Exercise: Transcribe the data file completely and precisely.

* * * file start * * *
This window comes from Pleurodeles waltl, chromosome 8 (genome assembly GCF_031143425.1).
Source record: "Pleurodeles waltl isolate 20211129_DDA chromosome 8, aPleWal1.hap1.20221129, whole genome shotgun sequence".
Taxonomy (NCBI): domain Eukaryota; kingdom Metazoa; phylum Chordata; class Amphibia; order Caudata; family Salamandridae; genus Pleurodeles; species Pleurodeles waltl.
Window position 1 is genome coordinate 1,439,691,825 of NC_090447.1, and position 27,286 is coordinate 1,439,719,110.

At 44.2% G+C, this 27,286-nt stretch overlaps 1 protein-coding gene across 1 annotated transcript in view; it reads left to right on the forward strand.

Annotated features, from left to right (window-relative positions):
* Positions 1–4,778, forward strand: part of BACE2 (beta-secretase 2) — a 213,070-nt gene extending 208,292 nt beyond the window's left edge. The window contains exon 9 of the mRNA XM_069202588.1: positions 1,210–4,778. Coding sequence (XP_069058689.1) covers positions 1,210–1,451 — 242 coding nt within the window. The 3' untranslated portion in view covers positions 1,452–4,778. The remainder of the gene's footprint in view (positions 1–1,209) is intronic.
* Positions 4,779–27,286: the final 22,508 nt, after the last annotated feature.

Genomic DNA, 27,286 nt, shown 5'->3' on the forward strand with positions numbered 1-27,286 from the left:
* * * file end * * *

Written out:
This window comes from Pleurodeles waltl, chromosome 8 (genome assembly GCF_031143425.1).
Source record: "Pleurodeles waltl isolate 20211129_DDA chromosome 8, aPleWal1.hap1.20221129, whole genome shotgun sequence".
Taxonomy (NCBI): domain Eukaryota; kingdom Metazoa; phylum Chordata; class Amphibia; order Caudata; family Salamandridae; genus Pleurodeles; species Pleurodeles waltl.
Window position 1 is genome coordinate 1,439,691,825 of NC_090447.1, and position 27,286 is coordinate 1,439,719,110.

At 44.2% G+C, this 27,286-nt stretch overlaps 1 protein-coding gene across 1 annotated transcript in view; it reads left to right on the forward strand.

Annotated features, from left to right (window-relative positions):
* Positions 1–4,778, forward strand: part of BACE2 (beta-secretase 2) — a 213,070-nt gene extending 208,292 nt beyond the window's left edge. The window contains exon 9 of the mRNA XM_069202588.1: positions 1,210–4,778. Coding sequence (XP_069058689.1) covers positions 1,210–1,451 — 242 coding nt within the window. The 3' untranslated portion in view covers positions 1,452–4,778. The remainder of the gene's footprint in view (positions 1–1,209) is intronic.
* Positions 4,779–27,286: the final 22,508 nt, after the last annotated feature.

Genomic DNA, 27,286 nt, shown 5'->3' on the forward strand with positions numbered 1-27,286 from the left: